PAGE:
Show simple item record

dc.contributor.authorSokal, Rachel
dc.date.accessioned2022-08-04T12:54:56Z
dc.date.available2022-08-04T12:54:56Z
dc.date.issued2019
dc.identifier.citationDay, M., Bagguley, D., Popoola, R., Issa, E., Pearson, B., Greaves, C., Marriott, S., Wilson, R., Sokal, R., Spurr, K., et al. (2019). Establishing the evidence base for ‘multiple site single service’ (MSSS) models of care. Leaders in Healthcare, 4-6 November 2019 Birmingham, United Kingdom. London: BMJ Leader, p.A1.en_US
dc.identifier.other10.1136/leader-2019-FMLM.1
dc.identifier.urihttp://hdl.handle.net/20.500.12904/15703
dc.description.abstractBackground In England plans for service reconfiguration increasingly include options for clinical services which are delivered across more than one clinical site, often in differing geographical locations or towns. The rationale for such models include the difficult and often conflicting balance between exacerbating inequalities in access to clinical services for patients whilst at the same time trying to improve quality and outcomes through consolidation.Aim The East Midlands Clinical Senate in partnership with Public Health England (PHE) established a proactive workstream to review the clinical evidence for ‘multiple site, single service models of care’ (MSSS) to support clinical senates, commissioners and providers of services better assess the evidence base for these types of models of care.Methods Systematic review (SR) undertaken. Framework developed to Support Clinical Senates through qualitative data collection and consultation with national and local clinical senate meetings to consider the experience of MSSS models and where they have worked successfully to improve outcomes.Results SR identified 18 papers for inclusion. Evidence on this topic was largely service-specific and heterogeneous in study design and outcomes. We found evidence of 10 key enablers and barriers to implementation of MSSS models. There was no universal definition for MSSS models in the literature, but shared characteristics were identified which enabled the development of a descriptive framework. Mortality was the most frequently reported outcome and no study reported increased mortality as a result of service change. 4 studies reported on patient experience related to service change, with some evidence of improvement in patient satisfaction with care delivered via a MSSS modelConclusion Using the systematic review findings and the qualitative feedback, a clinical outcomes based framework has been developed to utilise when reviewing these types of models of care.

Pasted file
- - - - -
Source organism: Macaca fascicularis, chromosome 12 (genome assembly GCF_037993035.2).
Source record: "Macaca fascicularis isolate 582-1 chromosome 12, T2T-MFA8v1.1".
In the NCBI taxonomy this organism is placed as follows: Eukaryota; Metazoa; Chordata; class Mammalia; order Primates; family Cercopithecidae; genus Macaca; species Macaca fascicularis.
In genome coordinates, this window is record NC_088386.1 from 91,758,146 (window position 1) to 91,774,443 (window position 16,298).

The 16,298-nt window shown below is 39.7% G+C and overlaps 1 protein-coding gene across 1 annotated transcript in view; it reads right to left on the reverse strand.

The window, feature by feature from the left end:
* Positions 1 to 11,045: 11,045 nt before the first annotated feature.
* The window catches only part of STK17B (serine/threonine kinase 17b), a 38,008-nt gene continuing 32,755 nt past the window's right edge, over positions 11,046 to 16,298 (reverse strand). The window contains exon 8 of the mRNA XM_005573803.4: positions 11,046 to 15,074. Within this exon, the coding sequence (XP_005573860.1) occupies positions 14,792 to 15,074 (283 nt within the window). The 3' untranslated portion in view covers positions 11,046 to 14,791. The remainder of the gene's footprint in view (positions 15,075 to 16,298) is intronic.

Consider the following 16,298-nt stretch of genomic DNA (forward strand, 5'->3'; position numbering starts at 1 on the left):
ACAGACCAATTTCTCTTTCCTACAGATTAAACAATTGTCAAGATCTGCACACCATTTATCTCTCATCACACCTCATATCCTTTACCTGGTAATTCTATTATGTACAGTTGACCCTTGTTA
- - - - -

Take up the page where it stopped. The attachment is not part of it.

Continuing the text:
dc.description.urihttps://bmjleader.bmj.com/content/leader/3/Suppl_1/A1.1.full.pdfen_US
dc.language.isoenen_US
dc.subjectOrganisation and administrationen_US
dc.subjectPublic healthen_US
dc.titleEstablishing the evidence base for ‘multiple site single service’ (MSSS) models of careen_US
dc.typeConference Proceedingen_US
rioxxterms.funderDefault funderen_US
rioxxterms.identifier.projectDefault projecten_US
rioxxterms.versionNAen_US
rioxxterms.typeConference Paper/Proceeding/Abstracten_US
refterms.panelUnspecifieden_US
refterms.dateFirstOnline2019
html.description.abstractBackground In England plans for service reconfiguration increasingly include options for clinical services which are delivered across more than one clinical site, often in differing geographical locations or towns. The rationale for such models include the difficult and often conflicting balance between exacerbating inequalities in access to clinical services for patients whilst at the same time trying to improve quality and outcomes through consolidation.Aim The East Midlands Clinical Senate in partnership with Public Health England (PHE) established a proactive workstream to review the clinical evidence for ‘multiple site, single service models of care’ (MSSS) to support clinical senates, commissioners and providers of services better assess the evidence base for these types of models of care.Methods Systematic review (SR) undertaken. Framework developed to Support Clinical Senates through qualitative data collection and consultation with national and local clinical senate meetings to consider the experience of MSSS models and where they have worked successfully to improve outcomes.Results SR identified 18 papers for inclusion. Evidence on this topic was largely service-specific and heterogeneous in study design and outcomes. We found evidence of 10 key enablers and barriers to implementation of MSSS models. There was no universal definition for MSSS models in the literature, but shared characteristics were identified which enabled the development of a descriptive framework. Mortality was the most frequently reported outcome and no study reported increased mortality as a result of service change. 4 studies reported on patient experience related to service change, with some evidence of improvement in patient satisfaction with care delivered via a MSSS modelConclusion Using the systematic review findings and the qualitative feedback, a clinical outcomes based framework has been developed to utilise when reviewing these types of models of care.en_US
rioxxterms.funder.project94a427429a5bcfef7dd04c33360d80cden_US


This item appears in the following Collection(s)

Show simple item record